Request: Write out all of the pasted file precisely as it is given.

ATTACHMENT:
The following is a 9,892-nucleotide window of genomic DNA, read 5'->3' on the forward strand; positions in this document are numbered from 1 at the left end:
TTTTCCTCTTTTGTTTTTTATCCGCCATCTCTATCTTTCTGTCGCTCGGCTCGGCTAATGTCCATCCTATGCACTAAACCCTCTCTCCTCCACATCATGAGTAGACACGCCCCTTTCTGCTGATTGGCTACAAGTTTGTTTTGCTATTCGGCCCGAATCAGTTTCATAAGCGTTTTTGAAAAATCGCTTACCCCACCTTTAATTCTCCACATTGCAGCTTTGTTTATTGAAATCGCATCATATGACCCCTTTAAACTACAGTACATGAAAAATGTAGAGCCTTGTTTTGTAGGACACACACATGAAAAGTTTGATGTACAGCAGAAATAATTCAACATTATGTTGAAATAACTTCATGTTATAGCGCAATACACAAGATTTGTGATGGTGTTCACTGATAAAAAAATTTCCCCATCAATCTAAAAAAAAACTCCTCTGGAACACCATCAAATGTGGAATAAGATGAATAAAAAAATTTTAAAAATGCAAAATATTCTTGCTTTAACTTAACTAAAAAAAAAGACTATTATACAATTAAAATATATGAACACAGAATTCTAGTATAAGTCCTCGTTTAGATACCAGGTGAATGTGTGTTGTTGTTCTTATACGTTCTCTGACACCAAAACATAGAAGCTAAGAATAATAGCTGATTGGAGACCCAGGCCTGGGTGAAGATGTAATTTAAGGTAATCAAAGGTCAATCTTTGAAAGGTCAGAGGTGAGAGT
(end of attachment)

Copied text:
The following is a 9,892-nucleotide window of genomic DNA, read 5'->3' on the forward strand; positions in this document are numbered from 1 at the left end:
TTTTCCTCTTTTGTTTTTTATCCGCCATCTCTATCTTTCTGTCGCTCGGCTCGGCTAATGTCCATCCTATGCACTAAACCCTCTCTCCTCCACATCATGAGTAGACACGCCCCTTTCTGCTGATTGGCTACAAGTTTGTTTTGCTATTCGGCCCGAATCAGTTTCATAAGCGTTTTTGAAAAATCGCTTACCCCACCTTTAATTCTCCACATTGCAGCTTTGTTTATTGAAATCGCATCATATGACCCCTTTAAACTACAGTACATGAAAAATGTAGAGCCTTGTTTTGTAGGACACACACATGAAAAGTTTGATGTACAGCAGAAATAATTCAACATTATGTTGAAATAACTTCATGTTATAGCGCAATACACAAGATTTGTGATGGTGTTCACTGATAAAAAAATTTCCCCATCAATCTAAAAAAAAACTCCTCTGGAACACCATCAAATGTGGAATAAGATGAATAAAAAAATTTTAAAAATGCAAAATATTCTTGCTTTAACTTAACTAAAAAAAAAGACTATTATACAATTAAAATATATGAACACAGAATTCTAGTATAAGTCCTCGTTTAGATACCAGGTGAATGTGTGTTGTTGTTCTTATACGTTCTCTGACACCAAAACATAGAAGCTAAGAATAATAGCTGATTGGAGACCCAGGCCTGGGTGAAGATGTAATTTAAGGTAATCAAAGGTCAATCTTTGAAAGGTCAGAGGTGAGAGT